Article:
Andes residents aren’t taking any chances when it comes to hydrofracking. With the support of grassroots organizations such as Andes Works!, the town has taken preventive steps to make sure hydraulic fracturing stays out of the Delaware County town by passing a local ban. The vote came shortly after the current state-wide fracking moratorium was extended. According to Reuters, the moratorium could extend into 2014.
The decision to impose a local ban in Andes may seem puzzling since the state-wide ban was just extended, however it makes perfect sense to Andes town supervisor Marty Donnelly. In a recent article in the Daily Star, Donnelly spoke skeptically about the current state-wide moratorium. He expressed his concern that politicians could be swayed by the natural gas industry, saying “Money talks.”
Donnelly went on to express concerns shared by many in the Southern Tier, stating “It may very well be that one day this could be done safely, but right now we don’t want to jeopardize anyone in our town. If our water becomes contaminated, once that contamination is in there, you can’t get it out.”
The town of Andes, with a population of about 1,300 people, is located in the southeast region of Delaware County. Sitting atop the gas-rich Marcellus Shale, the town would be of interest for the natural gas industry. If Governor Cuomo decides fracking would be in the best interest of the state, small towns in the Southern Tier, like Andes, are likely to be a the top of the list for the natural gas industry.
Andes prides itself on its small town charm and pristine outdoors. Besides the possibility of contaminated drinking water and polluted air, residents worry about heavy truck traffic that the fracking industry would bring into the region. Traffic might seem trivial compared to the other adverse effects of fracking, however it poses a major threat to quality of the local roads. Heavy truck traffic would add noise pollution, air pollution and would alter the overall atmosphere of the town. Grassroots organizations such as Andes Works!, have worked towards educating their community on the potential threats of fracking. The organization was formed by a group of concerned citizens back in 2011, and has since held an Andes Battle of the Bands along with other events to get the community together. Andes Works! cites the importance of local investment, innovation and focuses on meeting the needs of the community in a sustainable way.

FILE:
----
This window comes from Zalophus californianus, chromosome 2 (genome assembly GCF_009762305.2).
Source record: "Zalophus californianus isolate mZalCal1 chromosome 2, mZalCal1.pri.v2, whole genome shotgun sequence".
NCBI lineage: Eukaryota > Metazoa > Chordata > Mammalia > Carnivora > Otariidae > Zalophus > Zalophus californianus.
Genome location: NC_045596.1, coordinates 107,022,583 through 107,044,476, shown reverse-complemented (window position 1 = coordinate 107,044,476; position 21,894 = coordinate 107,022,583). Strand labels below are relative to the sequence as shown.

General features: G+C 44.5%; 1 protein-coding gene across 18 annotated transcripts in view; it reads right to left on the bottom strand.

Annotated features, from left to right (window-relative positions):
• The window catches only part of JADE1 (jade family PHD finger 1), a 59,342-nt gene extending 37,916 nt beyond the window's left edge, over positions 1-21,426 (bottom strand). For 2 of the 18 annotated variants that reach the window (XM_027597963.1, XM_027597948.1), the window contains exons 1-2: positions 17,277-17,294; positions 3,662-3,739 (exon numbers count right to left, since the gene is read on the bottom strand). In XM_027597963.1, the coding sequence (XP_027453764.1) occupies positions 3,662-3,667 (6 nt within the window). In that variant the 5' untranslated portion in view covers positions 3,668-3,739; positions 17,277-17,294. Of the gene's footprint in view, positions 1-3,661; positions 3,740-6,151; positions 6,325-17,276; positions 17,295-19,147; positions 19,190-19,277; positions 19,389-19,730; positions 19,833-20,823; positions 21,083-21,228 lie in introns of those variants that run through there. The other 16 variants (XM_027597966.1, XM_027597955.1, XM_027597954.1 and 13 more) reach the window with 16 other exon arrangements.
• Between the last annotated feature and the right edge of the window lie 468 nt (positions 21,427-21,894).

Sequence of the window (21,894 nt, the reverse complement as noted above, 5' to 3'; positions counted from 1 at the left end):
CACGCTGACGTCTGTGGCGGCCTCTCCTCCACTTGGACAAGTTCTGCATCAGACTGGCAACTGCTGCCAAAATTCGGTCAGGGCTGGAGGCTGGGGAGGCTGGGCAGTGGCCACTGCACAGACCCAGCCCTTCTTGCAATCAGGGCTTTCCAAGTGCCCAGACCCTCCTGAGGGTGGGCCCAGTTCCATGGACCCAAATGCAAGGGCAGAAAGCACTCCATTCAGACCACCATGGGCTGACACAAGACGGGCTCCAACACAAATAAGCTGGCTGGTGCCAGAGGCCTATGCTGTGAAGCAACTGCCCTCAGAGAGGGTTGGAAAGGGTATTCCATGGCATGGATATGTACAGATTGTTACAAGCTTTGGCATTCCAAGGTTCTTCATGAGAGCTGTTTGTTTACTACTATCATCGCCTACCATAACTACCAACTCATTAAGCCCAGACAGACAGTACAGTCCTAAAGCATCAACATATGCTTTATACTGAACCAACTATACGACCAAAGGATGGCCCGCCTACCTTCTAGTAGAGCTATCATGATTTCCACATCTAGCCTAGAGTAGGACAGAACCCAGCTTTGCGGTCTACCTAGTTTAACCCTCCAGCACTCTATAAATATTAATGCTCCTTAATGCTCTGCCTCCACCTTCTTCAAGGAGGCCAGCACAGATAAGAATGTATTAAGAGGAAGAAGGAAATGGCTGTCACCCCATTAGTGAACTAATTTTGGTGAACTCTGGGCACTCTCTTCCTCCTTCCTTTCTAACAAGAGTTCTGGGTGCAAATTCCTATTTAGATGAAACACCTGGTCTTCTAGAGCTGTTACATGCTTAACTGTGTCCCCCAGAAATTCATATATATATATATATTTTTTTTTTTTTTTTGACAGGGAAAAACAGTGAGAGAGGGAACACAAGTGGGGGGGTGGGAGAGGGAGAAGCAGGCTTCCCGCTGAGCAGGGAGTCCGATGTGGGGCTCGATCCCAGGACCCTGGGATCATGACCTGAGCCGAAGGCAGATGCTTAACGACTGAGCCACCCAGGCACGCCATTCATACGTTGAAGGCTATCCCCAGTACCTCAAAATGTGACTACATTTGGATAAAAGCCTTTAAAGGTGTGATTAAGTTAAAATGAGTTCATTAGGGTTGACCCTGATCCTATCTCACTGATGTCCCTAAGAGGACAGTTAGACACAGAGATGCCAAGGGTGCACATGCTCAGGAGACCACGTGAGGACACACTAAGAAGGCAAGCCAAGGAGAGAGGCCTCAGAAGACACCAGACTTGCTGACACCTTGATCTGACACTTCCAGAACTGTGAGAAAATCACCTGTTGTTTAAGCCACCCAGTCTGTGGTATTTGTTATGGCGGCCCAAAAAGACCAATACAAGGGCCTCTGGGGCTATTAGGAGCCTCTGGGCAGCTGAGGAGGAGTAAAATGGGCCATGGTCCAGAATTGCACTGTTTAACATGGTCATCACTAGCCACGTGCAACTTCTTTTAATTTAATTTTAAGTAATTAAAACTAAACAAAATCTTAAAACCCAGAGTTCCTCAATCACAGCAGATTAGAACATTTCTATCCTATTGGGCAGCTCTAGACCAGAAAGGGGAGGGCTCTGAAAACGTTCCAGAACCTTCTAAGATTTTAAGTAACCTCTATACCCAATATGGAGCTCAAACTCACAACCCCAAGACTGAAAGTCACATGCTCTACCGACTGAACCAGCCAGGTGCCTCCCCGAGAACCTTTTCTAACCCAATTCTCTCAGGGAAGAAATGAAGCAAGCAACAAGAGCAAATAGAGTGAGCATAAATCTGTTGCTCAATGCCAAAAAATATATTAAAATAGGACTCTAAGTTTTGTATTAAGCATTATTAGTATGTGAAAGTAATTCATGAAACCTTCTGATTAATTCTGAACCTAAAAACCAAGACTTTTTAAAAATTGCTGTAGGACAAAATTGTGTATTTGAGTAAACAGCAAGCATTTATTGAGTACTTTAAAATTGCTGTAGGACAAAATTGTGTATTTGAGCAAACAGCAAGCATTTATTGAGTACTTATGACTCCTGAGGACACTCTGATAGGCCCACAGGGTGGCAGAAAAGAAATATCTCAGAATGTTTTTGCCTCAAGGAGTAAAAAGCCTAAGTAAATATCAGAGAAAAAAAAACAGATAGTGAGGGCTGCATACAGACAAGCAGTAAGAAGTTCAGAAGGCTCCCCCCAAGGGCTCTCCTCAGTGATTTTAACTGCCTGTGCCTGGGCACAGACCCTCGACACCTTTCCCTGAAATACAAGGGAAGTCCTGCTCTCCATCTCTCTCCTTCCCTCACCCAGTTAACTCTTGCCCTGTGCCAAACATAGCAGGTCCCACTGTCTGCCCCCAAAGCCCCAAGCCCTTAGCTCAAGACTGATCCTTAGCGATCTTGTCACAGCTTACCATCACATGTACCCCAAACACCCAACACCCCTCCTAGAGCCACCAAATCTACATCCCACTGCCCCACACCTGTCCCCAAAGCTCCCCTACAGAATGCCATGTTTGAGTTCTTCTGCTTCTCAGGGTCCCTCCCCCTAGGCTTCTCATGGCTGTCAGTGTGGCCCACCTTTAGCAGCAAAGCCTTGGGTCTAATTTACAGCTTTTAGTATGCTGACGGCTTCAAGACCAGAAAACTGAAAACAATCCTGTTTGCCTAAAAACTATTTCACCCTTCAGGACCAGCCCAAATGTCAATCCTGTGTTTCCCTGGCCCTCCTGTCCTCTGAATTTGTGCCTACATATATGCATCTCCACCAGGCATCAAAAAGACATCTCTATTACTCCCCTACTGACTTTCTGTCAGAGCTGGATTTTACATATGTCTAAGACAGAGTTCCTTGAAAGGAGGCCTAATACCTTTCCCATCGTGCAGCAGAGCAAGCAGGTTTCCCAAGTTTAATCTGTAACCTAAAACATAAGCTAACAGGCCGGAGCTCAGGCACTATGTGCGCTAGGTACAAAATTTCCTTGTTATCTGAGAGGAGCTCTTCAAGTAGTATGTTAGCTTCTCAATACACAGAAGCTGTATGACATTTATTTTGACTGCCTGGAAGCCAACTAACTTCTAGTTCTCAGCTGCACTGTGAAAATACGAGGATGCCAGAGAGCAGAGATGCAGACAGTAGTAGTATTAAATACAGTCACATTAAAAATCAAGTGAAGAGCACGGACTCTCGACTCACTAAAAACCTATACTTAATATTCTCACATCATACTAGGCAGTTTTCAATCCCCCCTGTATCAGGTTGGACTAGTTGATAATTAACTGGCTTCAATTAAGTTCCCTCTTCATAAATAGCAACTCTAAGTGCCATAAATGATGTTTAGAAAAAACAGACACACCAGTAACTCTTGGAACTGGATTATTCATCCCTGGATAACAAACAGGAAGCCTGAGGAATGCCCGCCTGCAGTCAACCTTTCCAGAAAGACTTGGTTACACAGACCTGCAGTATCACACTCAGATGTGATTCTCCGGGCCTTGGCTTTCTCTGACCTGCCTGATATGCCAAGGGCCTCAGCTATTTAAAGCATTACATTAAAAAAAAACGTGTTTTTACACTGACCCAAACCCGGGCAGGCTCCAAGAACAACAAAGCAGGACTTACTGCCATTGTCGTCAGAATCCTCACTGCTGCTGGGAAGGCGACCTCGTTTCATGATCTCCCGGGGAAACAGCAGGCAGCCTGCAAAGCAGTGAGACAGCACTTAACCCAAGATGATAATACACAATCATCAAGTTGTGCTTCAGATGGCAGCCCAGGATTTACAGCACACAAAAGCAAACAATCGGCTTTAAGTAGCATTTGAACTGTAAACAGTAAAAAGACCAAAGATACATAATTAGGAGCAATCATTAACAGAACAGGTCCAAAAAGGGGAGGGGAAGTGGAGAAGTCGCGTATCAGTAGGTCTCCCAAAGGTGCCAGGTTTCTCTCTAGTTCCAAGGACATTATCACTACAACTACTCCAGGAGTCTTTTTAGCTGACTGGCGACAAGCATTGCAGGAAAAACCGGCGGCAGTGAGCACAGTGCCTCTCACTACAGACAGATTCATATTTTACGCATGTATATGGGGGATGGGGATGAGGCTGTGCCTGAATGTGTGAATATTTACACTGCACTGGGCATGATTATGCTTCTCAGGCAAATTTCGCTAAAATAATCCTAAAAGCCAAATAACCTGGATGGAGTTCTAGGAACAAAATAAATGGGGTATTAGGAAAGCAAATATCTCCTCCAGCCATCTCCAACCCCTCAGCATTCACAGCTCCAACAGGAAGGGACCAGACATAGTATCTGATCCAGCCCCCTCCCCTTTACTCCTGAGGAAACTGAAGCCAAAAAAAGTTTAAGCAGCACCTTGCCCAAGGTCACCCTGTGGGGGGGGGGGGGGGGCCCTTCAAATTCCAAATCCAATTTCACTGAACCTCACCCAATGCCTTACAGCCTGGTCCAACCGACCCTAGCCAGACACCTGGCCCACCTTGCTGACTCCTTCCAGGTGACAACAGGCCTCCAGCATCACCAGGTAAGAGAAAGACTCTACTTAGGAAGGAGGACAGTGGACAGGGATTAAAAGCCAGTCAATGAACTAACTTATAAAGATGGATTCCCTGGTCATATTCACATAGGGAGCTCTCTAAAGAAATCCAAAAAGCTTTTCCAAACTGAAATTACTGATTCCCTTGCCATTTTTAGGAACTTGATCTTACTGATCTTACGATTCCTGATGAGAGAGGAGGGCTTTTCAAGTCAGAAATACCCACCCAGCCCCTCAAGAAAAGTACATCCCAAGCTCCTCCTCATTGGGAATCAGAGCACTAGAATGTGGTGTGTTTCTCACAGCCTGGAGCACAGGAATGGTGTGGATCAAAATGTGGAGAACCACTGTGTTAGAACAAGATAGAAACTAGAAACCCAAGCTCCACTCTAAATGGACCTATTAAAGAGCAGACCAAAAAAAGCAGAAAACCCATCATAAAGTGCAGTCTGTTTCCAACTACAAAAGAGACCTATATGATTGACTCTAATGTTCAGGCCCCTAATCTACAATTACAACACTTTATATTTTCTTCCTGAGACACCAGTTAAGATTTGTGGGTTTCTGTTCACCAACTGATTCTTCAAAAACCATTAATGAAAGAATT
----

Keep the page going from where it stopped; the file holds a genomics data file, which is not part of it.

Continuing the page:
The local ban illustrates the uncertainty and skepticism many New Yorkers feel about the future of gas extraction in the state. New Yorkers have seen the apparent economic boom of towns opened up to fracking in Pennsylvania, however they’ve also seen the contaminated water, the polluted air, the traffic and the health impacts involved with the process. Despite the recent economic slump, this is a trade-off many aren’t willing to make.